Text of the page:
The human classes I don't think I'd modify other then to rename the Magic-User as the Mentalist, and refluff arcane spellcasting as psionic powers. I haven't looked too much into this since I've been doing most of my thinking about this at work, but the big thing that came to my mind was reflavoring the demons summoned by the Summoning spell into literal "Monsters from the Id" -- nightmare entities born out of the Mentalist's subconscious, manifesting as tulpas/egregors/thoughtforms yada yada yada. I need to do some more reading before I finalize anything.
For the various types of Nephilim, I'm more or less making it easy on myself and making them refluffed/minorly modified versions of the standard demihuman races.
|One of the Anakim. They are the Brute Squad.|
The Anakim are the easiest; they're incredibly strong, tireless creatures bred to move the giant stones composing the cities of the Sons of God. This would give them a better working knowledge of architecture and make them more capable of carrying heavy loads. Despite resembling a testosterone-poisoned Andre the Giant in size, shape and hirsuteness, the Anakim map very easily onto LotFP's Dwarves.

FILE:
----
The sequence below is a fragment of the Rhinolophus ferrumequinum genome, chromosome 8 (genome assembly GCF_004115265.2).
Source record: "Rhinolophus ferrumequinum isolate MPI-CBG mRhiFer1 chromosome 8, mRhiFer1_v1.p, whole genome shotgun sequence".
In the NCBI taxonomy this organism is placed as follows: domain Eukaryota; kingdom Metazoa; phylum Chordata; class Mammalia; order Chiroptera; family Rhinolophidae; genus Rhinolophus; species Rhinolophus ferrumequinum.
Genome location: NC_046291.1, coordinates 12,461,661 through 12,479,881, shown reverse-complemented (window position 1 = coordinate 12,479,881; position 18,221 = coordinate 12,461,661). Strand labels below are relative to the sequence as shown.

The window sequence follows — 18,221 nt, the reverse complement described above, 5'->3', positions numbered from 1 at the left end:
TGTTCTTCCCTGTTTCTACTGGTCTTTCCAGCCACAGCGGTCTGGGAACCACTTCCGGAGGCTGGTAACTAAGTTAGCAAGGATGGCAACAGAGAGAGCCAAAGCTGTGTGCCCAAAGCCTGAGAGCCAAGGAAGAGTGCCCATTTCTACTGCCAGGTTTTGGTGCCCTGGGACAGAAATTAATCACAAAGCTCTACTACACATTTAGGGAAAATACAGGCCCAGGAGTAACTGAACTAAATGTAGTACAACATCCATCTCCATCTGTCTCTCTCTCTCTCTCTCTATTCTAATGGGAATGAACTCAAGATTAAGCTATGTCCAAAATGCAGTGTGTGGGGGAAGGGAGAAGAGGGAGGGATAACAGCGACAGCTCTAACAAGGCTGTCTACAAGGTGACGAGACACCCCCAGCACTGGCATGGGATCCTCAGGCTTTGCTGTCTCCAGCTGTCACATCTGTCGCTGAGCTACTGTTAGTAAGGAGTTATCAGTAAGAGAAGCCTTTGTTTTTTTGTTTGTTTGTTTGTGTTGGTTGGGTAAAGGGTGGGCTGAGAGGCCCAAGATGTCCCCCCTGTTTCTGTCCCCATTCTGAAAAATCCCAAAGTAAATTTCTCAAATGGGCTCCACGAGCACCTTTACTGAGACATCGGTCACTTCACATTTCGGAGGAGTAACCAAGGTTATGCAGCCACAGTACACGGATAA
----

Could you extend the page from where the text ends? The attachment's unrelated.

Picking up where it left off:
|One of the Rephaim, about to fuck you up with his brain.|
The Rephaim are engineered as overseers, architects, planners and designers. Their human bodies are smallish and frail, rarely standing taller then 5' even with their bulging craniums, pulsating with thick veins keeping their powerful brains nourished. They have inherent psychic powers (i.e., arcane casting) and are quick-witted -- while they lack the brute force of the Anakim, through guile and skill they can hold their own in physical combat if given no other choice. They map very easily on to LotFP's Elves.
|yeah, yeah, anal probe, sure, whatever. I've heard it all before, pal.|
Ophanim in theology refers to angels that appear as gigantic wheels; the "wheels within wheels" that Ancient Astronaut Theorists are so fond of identifying as flying saucers in Ezekial's vision are Ophanim, and other modern religious movements have identified them with flying saucers as well. To that end, I decided to connect my demihuman Ophanim with alien spaceships, making them pilots and mechanics. This works well because instead of magic items in this setting there's alien technology, so a mechanic versed in such wonders would be a useful addition to any party. I decided that physically the Ophanim should resemble the traditional "Grey" aliens, and chose to map them to LotFP's Halflings, replacing their bonus to the Bushcraft skill with the players' choice of either Tinker (for Mechanic-types) or a new skill, Piloting (for Pilot-types).